The union appealed the decision to the U.S. Court of Appeals for the Second Circuit, which voted 2 to 1 to uphold the order. The Justice Department, meanwhile, reversed the position it had taken in 1971 and filed papers with the Supreme Court supporting the union’s argument that court-imposed minority membership goals “undermine rather than foster the central purposes” of Title VII by excluding otherwise qualified whites from the trade.
Justice Department officials offered largely identical arguments in papers filed in the Cleveland firefighters case, which began in 1980 when a black firefighters’ group filed suit against the city, alleging discrimination in hiring, promotions, and assignments.
Negotiations between the black group and the city to settle the suit began in late 1981. The result was a compromise settlement that featured the creation of a number of new supervisory positions. The settlement, in turn, formed the basis for a court-approved consent decree that also stipulated percentage goals for minorities in the department’s leadership ranks.
Meanwhile, the firefighters’ union was permitted to intervene in case. The union rank and file, which is largely white, voted overwhelmingly to reject the settlement, but it was approved by a federal district judge over that objection. A divided panel of the U.S. Court of Appeals for the Sixth Circuit upheld the legality of the decree.
Associate Justice Byron R. White dominated the questioning of the lawyers arguing the cases last week. Justice White wrote the majority opinion in Firefighters Local Union No.17B4 v. Stotts, an affirmative-action lawsuit decided in 1984, and he is considered a swing vote on the issue.
“I hope to demonstrate that the reverse discrimination in this case goes beyond all boundaries, beyond Title VII and beyond what Congress intended,” said Martin R. Gold, the lawyer for the New York sheet-metal workers’ union.
“Many people look at this case and presume that the union must be full of bad people,” Mr. Gold said. “Quite the contrary. As a result of this quota, they must commit even more perverse discrimination. To say that they’re a bunch of bigots, well, that just ignores the facts.”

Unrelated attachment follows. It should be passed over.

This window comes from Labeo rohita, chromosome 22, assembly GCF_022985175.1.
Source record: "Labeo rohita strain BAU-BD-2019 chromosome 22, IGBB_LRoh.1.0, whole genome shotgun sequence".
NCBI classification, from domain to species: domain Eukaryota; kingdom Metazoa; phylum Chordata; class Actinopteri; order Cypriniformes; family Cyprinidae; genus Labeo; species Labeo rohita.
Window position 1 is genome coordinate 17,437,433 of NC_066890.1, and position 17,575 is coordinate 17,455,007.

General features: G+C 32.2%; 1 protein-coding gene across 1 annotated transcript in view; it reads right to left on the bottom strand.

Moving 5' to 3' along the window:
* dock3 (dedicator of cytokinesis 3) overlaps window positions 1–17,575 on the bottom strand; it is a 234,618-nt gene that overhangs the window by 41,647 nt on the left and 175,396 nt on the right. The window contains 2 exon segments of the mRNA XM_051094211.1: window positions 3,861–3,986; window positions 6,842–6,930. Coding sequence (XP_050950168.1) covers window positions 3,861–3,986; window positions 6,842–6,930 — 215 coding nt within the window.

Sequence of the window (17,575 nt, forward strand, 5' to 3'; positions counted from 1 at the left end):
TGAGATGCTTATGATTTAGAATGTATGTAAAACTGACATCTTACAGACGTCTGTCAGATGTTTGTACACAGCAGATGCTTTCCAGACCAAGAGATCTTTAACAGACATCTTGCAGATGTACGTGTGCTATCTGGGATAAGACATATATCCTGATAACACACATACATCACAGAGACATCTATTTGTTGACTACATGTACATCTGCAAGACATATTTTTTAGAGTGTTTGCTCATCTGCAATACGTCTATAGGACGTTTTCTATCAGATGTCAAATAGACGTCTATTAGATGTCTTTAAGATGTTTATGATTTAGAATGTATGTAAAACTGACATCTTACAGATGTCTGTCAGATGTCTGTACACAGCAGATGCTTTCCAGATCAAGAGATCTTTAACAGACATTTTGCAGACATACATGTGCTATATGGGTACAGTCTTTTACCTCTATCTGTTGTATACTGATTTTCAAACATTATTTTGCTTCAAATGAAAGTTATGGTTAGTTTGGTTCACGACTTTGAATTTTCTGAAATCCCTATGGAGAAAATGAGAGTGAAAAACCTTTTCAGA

“It’s important to remember what led to the contempt citation,” countered Mr. Sherwood, the New York deputy solicitor general. “They were held in contempt for not trying particularly hard, not because they did not meet a quota. They were under order to shoot for that 29 percent goal.”
“If the union had obeyed all the orders, could it have achieved the quota or goal or whatever it is that you call it?” Justice White asked him.
“I can’t say,” Mr. Sherwood responded. “But I do know that they’d be further down the road than they are now.”
In the second case, William L. Summers, who represented the Cleveland firefighters’ union, argued that Hubert H. Humphrey, Title VII’s chief sponsor in the Senate, had said on several occasions that the law would not require “quotas or racial balance.”
“Tell me, if Senator Humphrey were alive today, which side do you think he would come down on?” asked Associate Justice Harry A. Blackmun.
“That’s hard to say,” Mr. Summers replied. “I think that if he were still in the Senate, he would try to change the law to make it clear that this bill was to provide make-whole relief only for victims of past discrimination.”
The Court is expected to hand down its decisions in the cases by late spring.
A version of this article appeared in the March 05, 1986 edition of Education Week